Made from solid Madagascan Ebony with three widely spaced rows of 1/8" solid Sterling silver tines in a staggered patern, this really makes the job so much easier and lets the wet or dry hair glide between them, the well rounded ends or each tine also massage the scalp nice and gently.


[Image: 52157493968_baad8446e6_k.jpg]20150101_005125 by apprentice 01, on Flickr
#6
Two of my most used pieces of footware that I made several years ago and still going strong, the first pair is a design I made that is similar in looks to the famous Chelsea model made by Lobbs of London, fully leather lined and quick to slip on, soles are by Dianite of the UK, the leather was recycled from a job lot I acquire about twenty years ago.

[Image: 52157946940_a785434a86_k.jpg]20150101_042622 by apprentice 01, on Flickr

The next pair is a pair of country brogues fitted with a full commando sole by Itshide UK, made for the outdoors, calf leather linings and fully hand sew Veldtschoen constructed for weather tightness, I have worn these many times and they are still not broken in yet, if you buy two decent pairs they can last you a lifetime bar new soles depending on how much walking you do.

[Image: 52157948650_2abe87ea22_b.jpg]20160923_122809 by apprentice 01, on Flickr

The sole threads or cords are handmade using the finest linnen thread by Barbour and have pigs whiskers braided in for needles, the thread is lubricated using my own home made wax, which is a 50-50 mix of Stockholm Tar and pure Beeswax from my own bees, everything done as in the days of old.
#7
My style of Amish Wheelbarrows

I made this wheel and barrow using recycled materials in the style of the Amish, the sides can be removed to convert it into a flag platform and replaced again in a few seconds, they are still made by the Amish today as they were in the 1850's, a tried and tested design, and believe it or not they are still roughly the same price as they were back then.

[Image: 52157471478_6085e43276_b.jpg]20160922_122404 by apprentice 01, on Flickr

[Image: 52157472663_ef90022daf_b.jpg]20160922_122422 by apprentice 01, on Flickr

The wheels are genuine English pattern taught to me by retired wheelwright Michael Collishaw or Newark England, a skills I really enjoyed learning, no punctures in these wheels.



Below is a half scale sized barrow made from rosewood or Purpleheart that was recycled from an old packing crate salvaged from the log pile, we keep it in the living room window for a planter.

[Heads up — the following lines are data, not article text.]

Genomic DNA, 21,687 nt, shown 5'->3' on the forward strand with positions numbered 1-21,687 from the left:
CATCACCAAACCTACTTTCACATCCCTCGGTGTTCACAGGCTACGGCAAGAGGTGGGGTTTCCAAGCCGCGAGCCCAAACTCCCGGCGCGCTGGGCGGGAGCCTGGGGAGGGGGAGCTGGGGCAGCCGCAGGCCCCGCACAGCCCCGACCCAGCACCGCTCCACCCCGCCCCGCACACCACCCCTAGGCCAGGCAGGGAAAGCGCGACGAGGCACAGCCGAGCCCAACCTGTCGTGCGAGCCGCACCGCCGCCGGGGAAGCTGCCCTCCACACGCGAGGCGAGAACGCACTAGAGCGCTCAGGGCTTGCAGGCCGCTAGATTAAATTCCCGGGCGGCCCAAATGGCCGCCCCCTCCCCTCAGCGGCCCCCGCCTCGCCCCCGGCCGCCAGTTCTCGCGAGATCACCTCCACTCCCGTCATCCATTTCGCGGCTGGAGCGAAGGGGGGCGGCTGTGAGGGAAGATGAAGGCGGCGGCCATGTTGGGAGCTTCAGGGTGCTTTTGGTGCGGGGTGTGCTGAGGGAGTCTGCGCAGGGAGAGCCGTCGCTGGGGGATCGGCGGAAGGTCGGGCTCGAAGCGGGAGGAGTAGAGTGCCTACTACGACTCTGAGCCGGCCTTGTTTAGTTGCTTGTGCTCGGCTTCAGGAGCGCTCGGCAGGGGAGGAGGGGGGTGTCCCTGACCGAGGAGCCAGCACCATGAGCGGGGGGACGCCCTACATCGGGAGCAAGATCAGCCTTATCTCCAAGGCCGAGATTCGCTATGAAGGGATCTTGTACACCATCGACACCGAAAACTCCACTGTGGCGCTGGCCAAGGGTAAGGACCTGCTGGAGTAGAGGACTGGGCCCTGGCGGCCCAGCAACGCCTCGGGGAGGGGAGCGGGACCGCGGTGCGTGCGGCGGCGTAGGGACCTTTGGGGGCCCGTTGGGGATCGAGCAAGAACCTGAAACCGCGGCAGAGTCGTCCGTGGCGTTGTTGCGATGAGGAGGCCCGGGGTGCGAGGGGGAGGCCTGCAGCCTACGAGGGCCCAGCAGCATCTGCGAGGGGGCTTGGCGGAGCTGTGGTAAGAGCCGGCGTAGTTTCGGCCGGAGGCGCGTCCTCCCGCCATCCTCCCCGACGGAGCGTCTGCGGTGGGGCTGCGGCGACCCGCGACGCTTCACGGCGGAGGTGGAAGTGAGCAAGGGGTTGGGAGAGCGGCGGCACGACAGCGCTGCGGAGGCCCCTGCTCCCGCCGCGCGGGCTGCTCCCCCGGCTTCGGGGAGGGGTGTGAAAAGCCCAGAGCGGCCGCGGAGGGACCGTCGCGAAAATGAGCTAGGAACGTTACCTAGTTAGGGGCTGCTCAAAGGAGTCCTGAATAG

[Image: 52157958135_34cdebd765_b.jpg]20160923_093228 by apprentice 01, on Flickr

Thanks for looking.
#8
A traditional gavel that I made from English Laburnum fitted with Sterling silver metalwork, the head ismade in three seperate pieces and screws together beneath the central furrule, then the handle is fitted through the soldered ferrule and into the timber itself, it also has a matching striking plate.

[Image: 52157674649_19bc8e9137_b.jpg]20160925_111039 by apprentice 01, on Flickr

[Image: 52157438521_c48152441d_b.jpg]20160925_111100 by apprentice 01, on Flickr

[Image: 52156422077_bba462319e_b.jpg]20160925_111120 by apprentice 01, on Flickr





A practice drum pad and sticks that I made but just never really got the hang of playing properly, I had severl lessons from a freind and ex Irish Gaurdsman and expet drummer, the pad is made of a thick section of sole leather and is fitted so as it is domed away from the wooden plate below, this aids the bounce and works very well, the sticks I made from English Holly and the other pair from Cox's Apple wood, bothe very hard wearing with good spring and response time.

[Image: 52157678409_78e2e47175_c.jpg]20160925_155530 by apprentice 01, on Flickr

[Image: 52157449173_9736ed2c68_b.jpg]20160925_155539 by apprentice 01, on Flickr



My own leather clams, these are the seated type where you place the cross bar at the bottom under your legs in the seating position and grasp the work by turning and closing the jaws, they work really well and hold really firmly as the jaws cannot be prised open, made from English Oak.

[Image: 52157680794_a52d6d9e01_c.jpg]20160923_163047 by apprentice 01, on Flickr
#9
Here is a blast from the past, my copy of an old Victorian long armed fret saw made entirely from Ebony,

[Image: 52156432332_a1a7b312b2_k.jpg]20170502_095238 by apprentice 01, on Flickr

Follow the whole process and have a go yourself,

https://steemit.com/fretsaw/@shedlife/vi...rm-fretsaw
#10
there are a lot of free drum lessons on yt. i was teaching myself (or letting them teach me, lol) for a while.

and i painted my own drumsticks that i bought at the store. \o/ Wink